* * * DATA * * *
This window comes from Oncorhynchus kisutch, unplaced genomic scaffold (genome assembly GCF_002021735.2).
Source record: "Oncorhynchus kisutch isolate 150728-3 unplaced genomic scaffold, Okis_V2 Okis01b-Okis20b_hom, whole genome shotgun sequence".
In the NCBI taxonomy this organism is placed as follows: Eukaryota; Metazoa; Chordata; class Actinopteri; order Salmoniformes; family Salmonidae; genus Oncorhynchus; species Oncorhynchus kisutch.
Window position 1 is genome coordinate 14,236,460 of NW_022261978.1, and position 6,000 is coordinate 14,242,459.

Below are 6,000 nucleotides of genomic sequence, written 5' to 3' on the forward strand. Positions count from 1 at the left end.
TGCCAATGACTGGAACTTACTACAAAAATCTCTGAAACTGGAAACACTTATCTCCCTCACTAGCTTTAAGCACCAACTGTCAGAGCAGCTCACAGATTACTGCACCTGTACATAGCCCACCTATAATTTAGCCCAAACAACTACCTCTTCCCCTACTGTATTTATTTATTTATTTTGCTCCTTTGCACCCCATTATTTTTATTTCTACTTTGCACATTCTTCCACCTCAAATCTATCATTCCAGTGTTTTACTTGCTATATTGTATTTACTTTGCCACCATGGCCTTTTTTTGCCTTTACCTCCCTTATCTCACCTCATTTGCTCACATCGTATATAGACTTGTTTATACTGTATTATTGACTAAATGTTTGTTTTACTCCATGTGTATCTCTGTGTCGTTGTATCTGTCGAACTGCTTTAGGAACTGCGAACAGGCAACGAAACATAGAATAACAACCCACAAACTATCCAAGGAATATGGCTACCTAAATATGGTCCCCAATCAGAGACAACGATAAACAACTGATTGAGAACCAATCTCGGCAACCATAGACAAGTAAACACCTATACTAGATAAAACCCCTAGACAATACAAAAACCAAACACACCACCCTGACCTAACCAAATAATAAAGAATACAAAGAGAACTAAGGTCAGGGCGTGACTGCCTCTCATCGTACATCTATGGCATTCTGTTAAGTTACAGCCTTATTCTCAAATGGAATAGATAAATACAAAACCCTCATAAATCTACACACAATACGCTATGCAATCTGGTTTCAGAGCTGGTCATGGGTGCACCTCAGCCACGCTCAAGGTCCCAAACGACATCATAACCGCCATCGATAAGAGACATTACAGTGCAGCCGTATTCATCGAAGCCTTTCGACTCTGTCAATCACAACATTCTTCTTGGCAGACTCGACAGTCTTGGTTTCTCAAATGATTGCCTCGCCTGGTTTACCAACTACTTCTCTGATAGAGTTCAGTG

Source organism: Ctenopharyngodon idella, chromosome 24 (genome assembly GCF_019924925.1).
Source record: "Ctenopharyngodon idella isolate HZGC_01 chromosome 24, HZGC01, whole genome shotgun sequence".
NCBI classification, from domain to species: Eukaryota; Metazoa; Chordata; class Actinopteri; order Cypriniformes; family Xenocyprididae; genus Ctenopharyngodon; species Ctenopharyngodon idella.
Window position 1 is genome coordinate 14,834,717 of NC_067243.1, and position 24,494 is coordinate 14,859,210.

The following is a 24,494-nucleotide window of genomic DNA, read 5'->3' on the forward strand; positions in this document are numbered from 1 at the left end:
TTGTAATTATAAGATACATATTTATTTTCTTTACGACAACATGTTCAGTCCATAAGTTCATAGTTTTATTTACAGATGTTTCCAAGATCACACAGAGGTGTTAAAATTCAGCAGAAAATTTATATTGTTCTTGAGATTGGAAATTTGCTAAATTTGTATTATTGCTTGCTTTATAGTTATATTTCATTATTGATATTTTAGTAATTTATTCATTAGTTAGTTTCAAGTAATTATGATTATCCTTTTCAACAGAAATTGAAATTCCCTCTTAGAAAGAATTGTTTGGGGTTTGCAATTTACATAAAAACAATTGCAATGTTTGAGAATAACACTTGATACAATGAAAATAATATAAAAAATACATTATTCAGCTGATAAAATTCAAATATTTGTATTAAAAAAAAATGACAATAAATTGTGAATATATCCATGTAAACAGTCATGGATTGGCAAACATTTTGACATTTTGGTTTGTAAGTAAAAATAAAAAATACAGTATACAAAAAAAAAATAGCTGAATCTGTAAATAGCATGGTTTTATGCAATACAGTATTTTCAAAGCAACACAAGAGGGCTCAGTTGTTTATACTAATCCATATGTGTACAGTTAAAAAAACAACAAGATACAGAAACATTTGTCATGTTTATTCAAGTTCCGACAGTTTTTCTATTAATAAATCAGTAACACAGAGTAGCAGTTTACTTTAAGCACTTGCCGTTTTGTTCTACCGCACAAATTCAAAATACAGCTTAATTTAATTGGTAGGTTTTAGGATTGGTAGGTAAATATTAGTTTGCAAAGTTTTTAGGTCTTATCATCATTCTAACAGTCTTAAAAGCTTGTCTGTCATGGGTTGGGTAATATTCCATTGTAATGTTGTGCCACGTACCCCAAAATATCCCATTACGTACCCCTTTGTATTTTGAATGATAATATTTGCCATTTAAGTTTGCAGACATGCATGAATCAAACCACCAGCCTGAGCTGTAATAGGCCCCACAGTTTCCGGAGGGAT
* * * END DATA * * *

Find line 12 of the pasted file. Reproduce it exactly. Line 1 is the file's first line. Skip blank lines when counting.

TTGTAATTATAAGATACATATTTATTTTCTTTACGACAACATGTTCAGTCCATAAGTTCATAGTTTTATTTACAGATGTTTCCAAGATCACACAGAGGTGTTAAAATTCAGCAGAAAATTTATATTGTTCTTGAGATTGGAAATTTGCTAAATTTGTATTATTGCTTGCTTTATAGTTATATTTCATTATTGATATTTTAGTAATTTATTCATTAGTTAGTTTCAAGTAATTATGATTATCCTTTTCAACAGAAATTGAAATTCCCTCTTAGAAAGAATTGTTTGGGGTTTGCAATTTACATAAAAACAATTGCAATGTTTGAGAATAACACTTGATACAATGAAAATAATATAAAAAATACATTATTCAGCTGATAAAATTCAAATATTTGTATTAAAAAAAAATGACAATAAATTGTGAATATATCCATGTAAACAGTCATGGATTGGCAAACATTTTGACATTTTGGTTTGTAAGTAAAAATAAAAAATACAGTATACAAAAAAAAAATAGCTGAATCTGTAAATAGCATGGTTTTATGCAATACAGTATTTTCAAAGCAACACAAGAGGGCTCAGTTGTTTATACTAATCCATATGTGTACAGTTAAAAAAACAACAAGATACAGAAACATTTGTCATGTTTATTCAAGTTCCGACAGTTTTTCTATTAATAAATCAGTAACACAGAGTAGCAGTTTACTTTAAGCACTTGCCGTTTTGTTCTACCGCACAAATTCAAAATACAGCTTAATTTAATTGGTAGGTTTTAGGATTGGTAGGTAAATATTAGTTTGCAAAGTTTTTAGGTCTTATCATCATTCTAACAGTCTTAAAAGCTTGTCTGTCATGGGTTGGGTAATATTCCATTGTAATGTTGTGCCACGTACCCCAAAATATCCCATTACGTACCCCTTTGTATTTTGAATGATAATATTTGCCATTTAAGTTTGCAGACATGCATGAATCAAACCACCAGCCTGAGCTGTAATAGGCCCCACAGTTTCCGGAGGGAT